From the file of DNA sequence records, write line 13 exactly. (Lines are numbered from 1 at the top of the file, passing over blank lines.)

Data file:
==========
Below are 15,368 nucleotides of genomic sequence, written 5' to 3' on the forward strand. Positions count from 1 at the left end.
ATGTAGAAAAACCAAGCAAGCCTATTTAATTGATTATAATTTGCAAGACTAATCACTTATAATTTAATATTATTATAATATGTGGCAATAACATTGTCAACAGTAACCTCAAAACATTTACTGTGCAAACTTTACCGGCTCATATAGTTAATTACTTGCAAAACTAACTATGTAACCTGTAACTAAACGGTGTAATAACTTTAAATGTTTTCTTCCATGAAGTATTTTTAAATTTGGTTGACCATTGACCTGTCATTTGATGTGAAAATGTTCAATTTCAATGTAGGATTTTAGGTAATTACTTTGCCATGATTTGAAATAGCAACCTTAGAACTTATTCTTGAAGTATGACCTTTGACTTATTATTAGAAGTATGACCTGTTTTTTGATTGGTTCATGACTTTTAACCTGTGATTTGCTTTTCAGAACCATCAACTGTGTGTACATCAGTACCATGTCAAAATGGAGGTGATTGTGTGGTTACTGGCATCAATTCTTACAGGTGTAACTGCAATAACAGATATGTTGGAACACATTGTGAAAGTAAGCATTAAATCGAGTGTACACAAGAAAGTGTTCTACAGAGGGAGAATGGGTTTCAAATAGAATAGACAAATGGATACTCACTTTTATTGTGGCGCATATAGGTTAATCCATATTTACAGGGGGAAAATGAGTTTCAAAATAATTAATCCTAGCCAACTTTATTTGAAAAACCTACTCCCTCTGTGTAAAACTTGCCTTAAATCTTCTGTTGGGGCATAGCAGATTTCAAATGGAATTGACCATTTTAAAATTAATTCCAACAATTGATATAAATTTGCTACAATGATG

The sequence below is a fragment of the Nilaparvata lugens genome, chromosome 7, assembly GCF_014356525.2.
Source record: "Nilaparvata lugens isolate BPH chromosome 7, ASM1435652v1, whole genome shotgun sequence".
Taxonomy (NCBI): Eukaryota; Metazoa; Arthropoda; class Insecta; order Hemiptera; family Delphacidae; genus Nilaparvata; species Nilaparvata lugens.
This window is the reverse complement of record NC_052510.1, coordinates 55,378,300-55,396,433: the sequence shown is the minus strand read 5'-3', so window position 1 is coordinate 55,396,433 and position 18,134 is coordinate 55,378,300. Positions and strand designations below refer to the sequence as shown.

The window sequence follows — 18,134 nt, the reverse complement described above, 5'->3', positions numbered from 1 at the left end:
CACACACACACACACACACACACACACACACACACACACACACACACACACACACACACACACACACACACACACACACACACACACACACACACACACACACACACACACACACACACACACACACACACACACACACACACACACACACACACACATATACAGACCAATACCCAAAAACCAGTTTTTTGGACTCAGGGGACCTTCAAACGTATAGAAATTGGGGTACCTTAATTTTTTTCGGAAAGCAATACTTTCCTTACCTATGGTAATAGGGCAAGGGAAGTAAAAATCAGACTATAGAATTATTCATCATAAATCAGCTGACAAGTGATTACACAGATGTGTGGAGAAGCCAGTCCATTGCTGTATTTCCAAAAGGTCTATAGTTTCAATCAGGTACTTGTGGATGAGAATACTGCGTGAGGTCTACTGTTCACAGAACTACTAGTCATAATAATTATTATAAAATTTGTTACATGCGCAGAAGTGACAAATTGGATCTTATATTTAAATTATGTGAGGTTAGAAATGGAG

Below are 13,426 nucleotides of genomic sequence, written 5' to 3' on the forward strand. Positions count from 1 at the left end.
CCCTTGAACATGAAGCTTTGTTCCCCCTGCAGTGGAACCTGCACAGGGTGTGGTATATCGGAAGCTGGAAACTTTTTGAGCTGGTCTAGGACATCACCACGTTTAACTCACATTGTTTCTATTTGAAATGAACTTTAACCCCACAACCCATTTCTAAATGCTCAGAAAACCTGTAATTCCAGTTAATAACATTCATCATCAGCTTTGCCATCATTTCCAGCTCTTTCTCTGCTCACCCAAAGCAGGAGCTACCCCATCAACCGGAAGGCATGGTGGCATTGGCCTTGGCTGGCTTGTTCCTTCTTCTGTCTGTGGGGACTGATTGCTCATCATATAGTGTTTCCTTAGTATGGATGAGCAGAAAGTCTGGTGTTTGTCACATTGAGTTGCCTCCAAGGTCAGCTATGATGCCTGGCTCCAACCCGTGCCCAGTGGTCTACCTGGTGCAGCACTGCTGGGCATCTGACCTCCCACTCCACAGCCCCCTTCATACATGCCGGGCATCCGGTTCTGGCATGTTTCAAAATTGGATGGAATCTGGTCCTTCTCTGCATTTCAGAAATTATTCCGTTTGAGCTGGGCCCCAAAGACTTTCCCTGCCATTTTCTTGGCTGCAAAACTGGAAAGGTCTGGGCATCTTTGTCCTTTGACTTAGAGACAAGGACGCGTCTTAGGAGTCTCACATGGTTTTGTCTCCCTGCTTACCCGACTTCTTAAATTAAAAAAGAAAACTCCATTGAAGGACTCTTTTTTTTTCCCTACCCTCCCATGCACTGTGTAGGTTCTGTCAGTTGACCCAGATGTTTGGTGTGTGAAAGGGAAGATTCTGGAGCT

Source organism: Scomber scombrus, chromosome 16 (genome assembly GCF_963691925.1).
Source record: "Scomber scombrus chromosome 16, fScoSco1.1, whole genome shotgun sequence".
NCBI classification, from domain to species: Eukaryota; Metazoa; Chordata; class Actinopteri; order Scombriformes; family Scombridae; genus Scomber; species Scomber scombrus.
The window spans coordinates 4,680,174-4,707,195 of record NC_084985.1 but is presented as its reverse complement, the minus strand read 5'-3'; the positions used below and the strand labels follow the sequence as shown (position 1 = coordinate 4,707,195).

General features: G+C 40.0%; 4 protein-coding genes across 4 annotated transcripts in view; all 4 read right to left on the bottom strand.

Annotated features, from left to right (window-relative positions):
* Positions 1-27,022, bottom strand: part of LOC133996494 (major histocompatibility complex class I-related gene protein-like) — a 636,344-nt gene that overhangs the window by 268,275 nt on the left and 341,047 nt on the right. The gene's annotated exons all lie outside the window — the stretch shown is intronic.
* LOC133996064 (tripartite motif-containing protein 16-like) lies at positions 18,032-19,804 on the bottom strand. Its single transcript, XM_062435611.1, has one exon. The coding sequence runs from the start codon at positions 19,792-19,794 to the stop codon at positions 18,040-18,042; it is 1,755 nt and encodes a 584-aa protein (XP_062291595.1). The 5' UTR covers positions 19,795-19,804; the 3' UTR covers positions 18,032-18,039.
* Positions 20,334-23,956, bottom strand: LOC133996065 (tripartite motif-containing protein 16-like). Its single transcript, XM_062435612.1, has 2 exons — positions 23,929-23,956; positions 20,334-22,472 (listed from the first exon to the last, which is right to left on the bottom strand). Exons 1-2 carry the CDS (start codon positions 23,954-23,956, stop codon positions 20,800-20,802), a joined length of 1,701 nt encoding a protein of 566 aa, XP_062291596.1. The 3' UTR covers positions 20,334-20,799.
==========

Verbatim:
NCBI classification, from domain to species: Eukaryota; Metazoa; Chordata; class Actinopteri; order Scombriformes; family Scombridae; genus Scomber; species Scomber scombrus.